Thirdly, as most Christians recognize, we create things because God does.In the first passage in the Bible that talks about people being made in the “Image of God” in Genesis 1:27, the logical question that follows is: what exactly does that mean?Now, theologians and philosophers have argued about this for thousands of years, and I’m not going to try and finish that fight right now, but I will say that it’s interesting that at this particular time in Scripture that this verse shows up, there’s only one thing we know about this God that humans are apparently in the “image of”: that He has the desire and ability to make things.I imagine that’s where we get our desire and ability.As G.K. Chesterton points out in his book “The Everlasting Man”, whatever role evolution may have played in the development of this world, it can’t by itself explain art.You don’t see monkeys in caves making bad art and humans now making good art.There’s something about art that reflects what makes us unique among all created things.
So when we do create and we do make, what does this have to do with beauty?Everything.I really do believe that art, like science, is a necessary endeavor in furthering God’s plan in History.God’s creation merely points to God’s Beauty.It doesn’t make beauty itself.Humans, on the other hand, actually make beauty and play an integral part in God “making all things beautiful in their time“.Let’s go back to our definition of “Beauty”:Complexity expressed simply – many complex strands woven into a sensually perceived simple tapestry. The more complexity of “strands” that are represented in a piece of art, the more beautiful it is.And remember- different people, due to many factors, will find and feel different “strands” running through different pieces of art, leading to different personal aesthetic standards for each of us.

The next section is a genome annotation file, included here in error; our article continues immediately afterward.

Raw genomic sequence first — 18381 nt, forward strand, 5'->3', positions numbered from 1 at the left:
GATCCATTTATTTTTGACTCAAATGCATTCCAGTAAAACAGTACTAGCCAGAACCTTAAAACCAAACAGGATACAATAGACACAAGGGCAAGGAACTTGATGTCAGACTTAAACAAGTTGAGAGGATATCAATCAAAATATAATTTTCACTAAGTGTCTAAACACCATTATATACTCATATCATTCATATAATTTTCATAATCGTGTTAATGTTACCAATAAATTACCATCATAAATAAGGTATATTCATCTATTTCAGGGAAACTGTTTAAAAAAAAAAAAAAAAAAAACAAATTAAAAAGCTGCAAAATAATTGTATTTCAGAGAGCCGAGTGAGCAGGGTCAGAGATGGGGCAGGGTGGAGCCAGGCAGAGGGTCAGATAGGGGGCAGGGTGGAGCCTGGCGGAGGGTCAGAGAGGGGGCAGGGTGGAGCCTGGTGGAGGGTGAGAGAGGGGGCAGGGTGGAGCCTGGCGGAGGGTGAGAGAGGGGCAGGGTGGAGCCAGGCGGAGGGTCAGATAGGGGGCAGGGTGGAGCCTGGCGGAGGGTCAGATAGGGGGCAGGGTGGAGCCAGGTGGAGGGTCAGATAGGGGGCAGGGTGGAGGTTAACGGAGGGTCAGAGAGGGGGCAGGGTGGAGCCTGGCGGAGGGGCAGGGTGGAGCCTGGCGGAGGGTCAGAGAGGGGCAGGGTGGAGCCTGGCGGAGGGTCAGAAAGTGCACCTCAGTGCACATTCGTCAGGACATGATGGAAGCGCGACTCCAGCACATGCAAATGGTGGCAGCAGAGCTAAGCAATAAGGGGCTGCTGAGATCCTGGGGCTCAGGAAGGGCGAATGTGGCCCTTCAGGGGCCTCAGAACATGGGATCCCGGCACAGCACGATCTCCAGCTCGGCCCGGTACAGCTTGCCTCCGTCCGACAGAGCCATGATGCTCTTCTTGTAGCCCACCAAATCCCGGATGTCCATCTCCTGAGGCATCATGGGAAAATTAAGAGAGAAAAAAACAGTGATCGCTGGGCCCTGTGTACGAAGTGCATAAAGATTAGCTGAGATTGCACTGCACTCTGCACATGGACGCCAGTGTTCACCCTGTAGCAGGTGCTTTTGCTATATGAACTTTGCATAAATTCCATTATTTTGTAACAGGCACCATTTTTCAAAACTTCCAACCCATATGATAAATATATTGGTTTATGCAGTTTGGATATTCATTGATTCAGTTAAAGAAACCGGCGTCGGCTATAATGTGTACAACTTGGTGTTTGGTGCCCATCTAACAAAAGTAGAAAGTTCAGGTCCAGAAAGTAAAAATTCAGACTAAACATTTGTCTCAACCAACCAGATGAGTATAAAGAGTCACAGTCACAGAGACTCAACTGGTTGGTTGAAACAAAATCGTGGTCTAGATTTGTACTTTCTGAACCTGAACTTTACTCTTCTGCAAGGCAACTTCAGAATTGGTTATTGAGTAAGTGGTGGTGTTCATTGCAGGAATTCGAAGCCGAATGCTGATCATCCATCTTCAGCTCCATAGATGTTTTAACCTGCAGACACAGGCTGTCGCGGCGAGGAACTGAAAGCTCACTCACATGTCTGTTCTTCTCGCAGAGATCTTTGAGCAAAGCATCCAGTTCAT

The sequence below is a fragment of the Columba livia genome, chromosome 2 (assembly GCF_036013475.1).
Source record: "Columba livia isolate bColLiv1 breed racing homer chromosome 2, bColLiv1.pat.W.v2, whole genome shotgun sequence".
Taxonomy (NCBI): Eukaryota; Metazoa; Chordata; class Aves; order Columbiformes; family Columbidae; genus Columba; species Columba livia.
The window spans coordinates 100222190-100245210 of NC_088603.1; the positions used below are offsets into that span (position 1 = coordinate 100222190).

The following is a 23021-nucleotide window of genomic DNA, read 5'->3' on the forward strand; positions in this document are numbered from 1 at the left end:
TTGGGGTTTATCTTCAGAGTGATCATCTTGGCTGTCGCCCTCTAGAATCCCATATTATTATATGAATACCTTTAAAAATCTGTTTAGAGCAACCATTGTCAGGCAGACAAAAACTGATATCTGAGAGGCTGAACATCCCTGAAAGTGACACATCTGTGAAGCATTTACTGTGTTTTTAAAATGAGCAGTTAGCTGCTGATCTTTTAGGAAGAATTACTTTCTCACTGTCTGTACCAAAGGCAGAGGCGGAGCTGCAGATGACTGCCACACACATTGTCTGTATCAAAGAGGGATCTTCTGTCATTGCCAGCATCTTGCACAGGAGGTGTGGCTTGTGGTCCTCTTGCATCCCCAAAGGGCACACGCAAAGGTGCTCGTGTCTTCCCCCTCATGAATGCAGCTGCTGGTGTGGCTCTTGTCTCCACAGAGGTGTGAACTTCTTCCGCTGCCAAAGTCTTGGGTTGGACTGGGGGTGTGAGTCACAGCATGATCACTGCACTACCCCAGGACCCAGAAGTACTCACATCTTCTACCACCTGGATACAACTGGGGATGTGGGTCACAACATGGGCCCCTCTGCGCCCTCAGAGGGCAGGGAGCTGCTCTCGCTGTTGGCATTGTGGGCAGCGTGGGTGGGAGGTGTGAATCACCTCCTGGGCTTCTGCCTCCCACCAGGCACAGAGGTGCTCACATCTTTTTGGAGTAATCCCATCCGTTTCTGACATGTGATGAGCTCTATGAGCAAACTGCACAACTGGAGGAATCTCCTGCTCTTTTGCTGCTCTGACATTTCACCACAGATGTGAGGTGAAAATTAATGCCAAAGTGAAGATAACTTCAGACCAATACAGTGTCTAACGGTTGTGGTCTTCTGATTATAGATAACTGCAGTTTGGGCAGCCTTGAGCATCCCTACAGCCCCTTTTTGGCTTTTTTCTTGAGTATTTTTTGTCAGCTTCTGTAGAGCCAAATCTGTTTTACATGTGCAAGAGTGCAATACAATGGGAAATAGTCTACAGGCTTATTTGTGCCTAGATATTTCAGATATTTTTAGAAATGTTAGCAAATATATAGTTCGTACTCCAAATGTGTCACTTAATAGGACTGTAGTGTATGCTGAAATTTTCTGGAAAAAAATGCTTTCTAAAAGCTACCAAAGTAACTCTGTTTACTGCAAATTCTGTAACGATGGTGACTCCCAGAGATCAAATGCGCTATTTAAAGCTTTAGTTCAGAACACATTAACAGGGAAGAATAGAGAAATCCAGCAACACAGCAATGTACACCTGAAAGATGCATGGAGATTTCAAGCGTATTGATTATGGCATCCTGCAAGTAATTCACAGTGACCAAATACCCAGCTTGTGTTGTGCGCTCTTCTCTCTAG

So imagine every strand in the universe is there before an artist preparing to do a piece.You have suffering over here, hope here, joy here, God, evil, life, humanity, death, birth, redemption, pain – all there before the artist.In art, the artist grabs as many of those strands as they can and crams and weaves them into the piece.And the more there are, the more beautiful it is.That’s why many people don’t like Postmodern art.There’s no complexity.It’s too simple and says nothing.There are not enough strands in it to strike the heart of a person so they can actually call it beautiful.A complexity of ideas makes art beautiful.In the Preface to The Picture of Dorian Gray, Oscar Wilde writes out his thoughts on Beauty and art.He writes: “It is the spectator, and not life, that art really mirrors.Diversity of opinion about a work of art shows that the work is new, complex, and vital.When critics disagree, the artist is in accord with himself.”Though I disagree with Wilde on some of what he’s saying, nevertheless he is noticing that different strands in any piece should resonate with different people.Some people will be offended.Others will praise it.It’s just the way beautiful things are. After all, it’s how God and the Gospel are.